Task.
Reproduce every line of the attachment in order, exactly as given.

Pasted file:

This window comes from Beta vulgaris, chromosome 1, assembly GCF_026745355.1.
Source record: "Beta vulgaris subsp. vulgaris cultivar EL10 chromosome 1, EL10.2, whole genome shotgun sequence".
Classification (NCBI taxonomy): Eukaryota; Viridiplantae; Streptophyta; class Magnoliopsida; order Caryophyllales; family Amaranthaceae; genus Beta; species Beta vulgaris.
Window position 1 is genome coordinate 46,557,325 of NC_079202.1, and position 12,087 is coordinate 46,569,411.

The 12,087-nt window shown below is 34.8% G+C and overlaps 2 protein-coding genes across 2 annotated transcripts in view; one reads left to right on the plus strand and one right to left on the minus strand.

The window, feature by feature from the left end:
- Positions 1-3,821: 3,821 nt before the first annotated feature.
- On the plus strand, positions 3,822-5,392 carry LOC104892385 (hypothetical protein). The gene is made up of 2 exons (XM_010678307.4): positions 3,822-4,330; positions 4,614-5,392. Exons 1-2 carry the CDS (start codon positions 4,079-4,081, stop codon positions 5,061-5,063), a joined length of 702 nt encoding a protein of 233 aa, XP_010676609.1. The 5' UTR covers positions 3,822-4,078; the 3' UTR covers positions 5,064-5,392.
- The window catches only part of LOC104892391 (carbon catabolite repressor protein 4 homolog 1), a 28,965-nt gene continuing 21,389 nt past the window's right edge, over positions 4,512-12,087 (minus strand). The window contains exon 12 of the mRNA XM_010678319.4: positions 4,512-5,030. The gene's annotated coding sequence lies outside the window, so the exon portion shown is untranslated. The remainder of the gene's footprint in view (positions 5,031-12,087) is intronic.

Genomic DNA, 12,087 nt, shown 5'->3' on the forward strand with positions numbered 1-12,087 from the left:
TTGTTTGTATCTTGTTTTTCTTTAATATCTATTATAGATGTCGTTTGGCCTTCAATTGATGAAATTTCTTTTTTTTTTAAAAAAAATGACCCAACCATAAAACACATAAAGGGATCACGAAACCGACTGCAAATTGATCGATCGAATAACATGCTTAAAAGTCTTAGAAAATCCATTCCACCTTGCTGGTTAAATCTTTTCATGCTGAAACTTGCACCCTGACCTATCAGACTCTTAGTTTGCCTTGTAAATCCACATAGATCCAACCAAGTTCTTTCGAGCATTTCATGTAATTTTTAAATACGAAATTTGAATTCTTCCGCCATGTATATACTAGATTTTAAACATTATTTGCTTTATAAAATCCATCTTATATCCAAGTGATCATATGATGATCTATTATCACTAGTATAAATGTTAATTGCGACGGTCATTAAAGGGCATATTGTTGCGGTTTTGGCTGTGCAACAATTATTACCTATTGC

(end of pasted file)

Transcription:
This window comes from Beta vulgaris, chromosome 1, assembly GCF_026745355.1.
Source record: "Beta vulgaris subsp. vulgaris cultivar EL10 chromosome 1, EL10.2, whole genome shotgun sequence".
Classification (NCBI taxonomy): Eukaryota; Viridiplantae; Streptophyta; class Magnoliopsida; order Caryophyllales; family Amaranthaceae; genus Beta; species Beta vulgaris.
Window position 1 is genome coordinate 46,557,325 of NC_079202.1, and position 12,087 is coordinate 46,569,411.

The 12,087-nt window shown below is 34.8% G+C and overlaps 2 protein-coding genes across 2 annotated transcripts in view; one reads left to right on the plus strand and one right to left on the minus strand.

The window, feature by feature from the left end:
- Positions 1-3,821: 3,821 nt before the first annotated feature.
- On the plus strand, positions 3,822-5,392 carry LOC104892385 (hypothetical protein). The gene is made up of 2 exons (XM_010678307.4): positions 3,822-4,330; positions 4,614-5,392. Exons 1-2 carry the CDS (start codon positions 4,079-4,081, stop codon positions 5,061-5,063), a joined length of 702 nt encoding a protein of 233 aa, XP_010676609.1. The 5' UTR covers positions 3,822-4,078; the 3' UTR covers positions 5,064-5,392.
- The window catches only part of LOC104892391 (carbon catabolite repressor protein 4 homolog 1), a 28,965-nt gene continuing 21,389 nt past the window's right edge, over positions 4,512-12,087 (minus strand). The window contains exon 12 of the mRNA XM_010678319.4: positions 4,512-5,030. The gene's annotated coding sequence lies outside the window, so the exon portion shown is untranslated. The remainder of the gene's footprint in view (positions 5,031-12,087) is intronic.

Genomic DNA, 12,087 nt, shown 5'->3' on the forward strand with positions numbered 1-12,087 from the left:
TTGTTTGTATCTTGTTTTTCTTTAATATCTATTATAGATGTCGTTTGGCCTTCAATTGATGAAATTTCTTTTTTTTTTAAAAAAAATGACCCAACCATAAAACACATAAAGGGATCACGAAACCGACTGCAAATTGATCGATCGAATAACATGCTTAAAAGTCTTAGAAAATCCATTCCACCTTGCTGGTTAAATCTTTTCATGCTGAAACTTGCACCCTGACCTATCAGACTCTTAGTTTGCCTTGTAAATCCACATAGATCCAACCAAGTTCTTTCGAGCATTTCATGTAATTTTTAAATACGAAATTTGAATTCTTCCGCCATGTATATACTAGATTTTAAACATTATTTGCTTTATAAAATCCATCTTATATCCAAGTGATCATATGATGATCTATTATCACTAGTATAAATGTTAATTGCGACGGTCATTAAAGGGCATATTGTTGCGGTTTTGGCTGTGCAACAATTATTACCTATTGC